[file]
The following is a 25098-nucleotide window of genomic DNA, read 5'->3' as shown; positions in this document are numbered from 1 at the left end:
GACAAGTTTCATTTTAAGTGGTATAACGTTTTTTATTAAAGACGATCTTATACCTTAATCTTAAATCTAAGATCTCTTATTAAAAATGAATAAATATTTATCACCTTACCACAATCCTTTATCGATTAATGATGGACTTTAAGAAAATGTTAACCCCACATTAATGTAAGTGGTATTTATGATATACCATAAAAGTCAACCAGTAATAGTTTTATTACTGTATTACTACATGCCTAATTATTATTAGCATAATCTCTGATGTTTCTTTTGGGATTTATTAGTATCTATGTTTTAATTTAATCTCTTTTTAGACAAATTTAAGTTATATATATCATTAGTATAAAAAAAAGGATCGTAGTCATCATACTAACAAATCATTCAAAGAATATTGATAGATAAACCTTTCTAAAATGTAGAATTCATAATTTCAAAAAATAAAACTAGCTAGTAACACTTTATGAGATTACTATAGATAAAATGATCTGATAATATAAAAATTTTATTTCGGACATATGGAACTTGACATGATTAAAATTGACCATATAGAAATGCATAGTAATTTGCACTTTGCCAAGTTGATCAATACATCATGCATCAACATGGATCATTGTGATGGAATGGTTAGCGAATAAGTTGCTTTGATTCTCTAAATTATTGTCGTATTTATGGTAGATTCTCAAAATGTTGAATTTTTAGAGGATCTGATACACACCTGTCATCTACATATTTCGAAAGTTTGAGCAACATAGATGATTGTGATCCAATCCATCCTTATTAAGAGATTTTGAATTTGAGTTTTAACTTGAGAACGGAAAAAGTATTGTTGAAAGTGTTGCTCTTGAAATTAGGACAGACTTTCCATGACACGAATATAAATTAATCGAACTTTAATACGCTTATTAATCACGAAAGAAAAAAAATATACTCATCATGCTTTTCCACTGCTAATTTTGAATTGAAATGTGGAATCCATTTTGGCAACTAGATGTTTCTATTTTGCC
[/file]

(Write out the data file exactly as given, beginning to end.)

The following is a 25098-nucleotide window of genomic DNA, read 5'->3' as shown; positions in this document are numbered from 1 at the left end:
GACAAGTTTCATTTTAAGTGGTATAACGTTTTTTATTAAAGACGATCTTATACCTTAATCTTAAATCTAAGATCTCTTATTAAAAATGAATAAATATTTATCACCTTACCACAATCCTTTATCGATTAATGATGGACTTTAAGAAAATGTTAACCCCACATTAATGTAAGTGGTATTTATGATATACCATAAAAGTCAACCAGTAATAGTTTTATTACTGTATTACTACATGCCTAATTATTATTAGCATAATCTCTGATGTTTCTTTTGGGATTTATTAGTATCTATGTTTTAATTTAATCTCTTTTTAGACAAATTTAAGTTATATATATCATTAGTATAAAAAAAAGGATCGTAGTCATCATACTAACAAATCATTCAAAGAATATTGATAGATAAACCTTTCTAAAATGTAGAATTCATAATTTCAAAAAATAAAACTAGCTAGTAACACTTTATGAGATTACTATAGATAAAATGATCTGATAATATAAAAATTTTATTTCGGACATATGGAACTTGACATGATTAAAATTGACCATATAGAAATGCATAGTAATTTGCACTTTGCCAAGTTGATCAATACATCATGCATCAACATGGATCATTGTGATGGAATGGTTAGCGAATAAGTTGCTTTGATTCTCTAAATTATTGTCGTATTTATGGTAGATTCTCAAAATGTTGAATTTTTAGAGGATCTGATACACACCTGTCATCTACATATTTCGAAAGTTTGAGCAACATAGATGATTGTGATCCAATCCATCCTTATTAAGAGATTTTGAATTTGAGTTTTAACTTGAGAACGGAAAAAGTATTGTTGAAAGTGTTGCTCTTGAAATTAGGACAGACTTTCCATGACACGAATATAAATTAATCGAACTTTAATACGCTTATTAATCACGAAAGAAAAAAAATATACTCATCATGCTTTTCCACTGCTAATTTTGAATTGAAATGTGGAATCCATTTTGGCAACTAGATGTTTCTATTTTGCC